Taking the Waters in Texas

Notes, Summaries & Reviews, Thesis Research

Janet Mace Valenza. Taking the Waters in Texas: Springs, Spas, and Fountains of Youth. Austin: University of Texas Press, 2000.

In her survey of Texas health spas centered around mineral springs, Valenza traces the rise, experience, and demise of the many resort-towns that played a role in the settling and development of the Lone Star State. She covers a large swath of time, from the beginning of the nineteenth century up until modern-day, and her narrative style is captivating. Valenza opens up chapters and brings home a few larger themes through her own experiences traveling around Texas and Europe during her research, where she got stuck in terrifying thunderstorms and chatted with a few experienced bathers before whimping out after just a few minutes in the hot, steamy waters.

Valenza comes from a background in geology, and Taking the Waters is a reworking of her dissertation. The difference in methodology was evident from the beginning, and I found it both annoying and refreshing. She went into a lot of depth in a few areas I previously hadn’t put much thought into, a very pleasant surprise. At one point, she discusses how the makeup of the rocks the waters travel through affects their mineral content and thus their taste, color, and effects on the body. Also discussed extensively is the relationship between humans, health, and the environment. What gives a place value to people? Why are particular values attached to certain kinds of places? How do these relationships change, and what sorts of factors facilitate these changes? Such questions lend themselves well to an analysis of why ill people may have trusted spring water and the resorts built around them to improve their health and why that trust may have dissipated.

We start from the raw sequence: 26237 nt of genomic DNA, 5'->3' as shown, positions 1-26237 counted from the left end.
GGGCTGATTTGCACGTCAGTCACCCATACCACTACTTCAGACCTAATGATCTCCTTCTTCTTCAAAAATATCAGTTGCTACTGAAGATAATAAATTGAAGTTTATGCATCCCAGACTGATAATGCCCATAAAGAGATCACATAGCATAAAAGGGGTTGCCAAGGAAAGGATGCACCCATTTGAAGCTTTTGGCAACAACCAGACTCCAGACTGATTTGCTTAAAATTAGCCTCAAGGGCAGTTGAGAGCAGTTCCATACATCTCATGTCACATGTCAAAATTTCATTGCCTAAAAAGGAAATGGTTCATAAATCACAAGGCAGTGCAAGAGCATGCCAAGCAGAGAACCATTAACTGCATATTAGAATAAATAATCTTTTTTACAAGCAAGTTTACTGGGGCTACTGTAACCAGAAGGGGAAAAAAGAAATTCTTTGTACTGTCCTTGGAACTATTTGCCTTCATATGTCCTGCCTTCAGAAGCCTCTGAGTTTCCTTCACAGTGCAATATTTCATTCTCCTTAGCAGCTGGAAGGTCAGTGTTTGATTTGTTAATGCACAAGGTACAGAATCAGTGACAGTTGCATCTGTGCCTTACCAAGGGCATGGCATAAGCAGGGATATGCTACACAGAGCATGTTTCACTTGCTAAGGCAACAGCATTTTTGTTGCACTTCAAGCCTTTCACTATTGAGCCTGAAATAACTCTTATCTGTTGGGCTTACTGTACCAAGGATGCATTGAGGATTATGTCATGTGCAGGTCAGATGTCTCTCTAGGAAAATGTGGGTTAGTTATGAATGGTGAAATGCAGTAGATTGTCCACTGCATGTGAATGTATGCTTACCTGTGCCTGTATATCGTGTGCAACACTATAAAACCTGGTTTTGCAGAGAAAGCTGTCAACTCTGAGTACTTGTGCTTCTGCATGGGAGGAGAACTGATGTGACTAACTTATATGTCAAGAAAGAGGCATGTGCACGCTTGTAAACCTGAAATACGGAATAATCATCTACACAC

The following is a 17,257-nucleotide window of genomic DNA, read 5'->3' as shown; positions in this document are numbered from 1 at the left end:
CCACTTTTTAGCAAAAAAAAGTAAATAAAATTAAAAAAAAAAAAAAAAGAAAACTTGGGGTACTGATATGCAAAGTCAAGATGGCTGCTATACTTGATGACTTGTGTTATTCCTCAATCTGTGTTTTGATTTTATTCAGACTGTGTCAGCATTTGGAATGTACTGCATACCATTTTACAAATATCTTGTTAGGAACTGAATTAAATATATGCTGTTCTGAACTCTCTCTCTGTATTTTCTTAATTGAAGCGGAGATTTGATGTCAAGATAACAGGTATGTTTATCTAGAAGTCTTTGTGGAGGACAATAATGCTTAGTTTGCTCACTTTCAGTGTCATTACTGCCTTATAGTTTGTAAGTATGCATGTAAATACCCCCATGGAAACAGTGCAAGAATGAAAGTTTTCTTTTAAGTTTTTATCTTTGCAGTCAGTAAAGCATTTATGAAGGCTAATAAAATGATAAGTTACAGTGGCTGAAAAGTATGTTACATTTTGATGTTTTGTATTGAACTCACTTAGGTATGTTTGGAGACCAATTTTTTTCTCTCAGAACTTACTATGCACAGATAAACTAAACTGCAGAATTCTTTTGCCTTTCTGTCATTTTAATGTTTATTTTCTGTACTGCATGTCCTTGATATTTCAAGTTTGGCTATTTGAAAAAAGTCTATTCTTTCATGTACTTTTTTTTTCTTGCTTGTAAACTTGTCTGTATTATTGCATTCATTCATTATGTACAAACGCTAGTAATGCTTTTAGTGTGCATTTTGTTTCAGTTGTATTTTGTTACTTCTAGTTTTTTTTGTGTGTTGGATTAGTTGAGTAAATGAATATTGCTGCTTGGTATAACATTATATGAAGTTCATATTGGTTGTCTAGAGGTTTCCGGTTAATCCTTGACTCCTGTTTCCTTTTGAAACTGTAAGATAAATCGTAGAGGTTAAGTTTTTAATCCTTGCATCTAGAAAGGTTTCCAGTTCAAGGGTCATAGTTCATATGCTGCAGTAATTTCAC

I was frustrated at times with the cursory coverage of what I took to be pretty important elements in Valenza’s story, particularly when she was dealing with differences in American scientists’ interest in the sciences of balneology (“Because of the imprecise nature of balneotherapy, American scientists generally neglected it…” [10]) and hydrotherapy (“…American medicine disregarded water therapies, as the effects of from mineral water bathing were difficult to attribute to any one factor in a complicated mineral melange.” [146]). Though she gives due credit to physicians’ importance in encouraging their patients to seek health at springs, she does not connect their therapeutic recommendations to discussions in the scientific community. From what I have seen, it is not accurate to say that American scientists were not interested in the science — specifically the chemistry and climatology — behind mineral waters’ and their locations’ effects on the body. I think the role that science played in declining interest in hydrotherapy and balneology is a lot more complex than Valenza attests.

To Read from the Bibliography:

Primary:

Bell, A. N. Climatology and Mineral Waters of the U. S. New York: William Wood, 1885.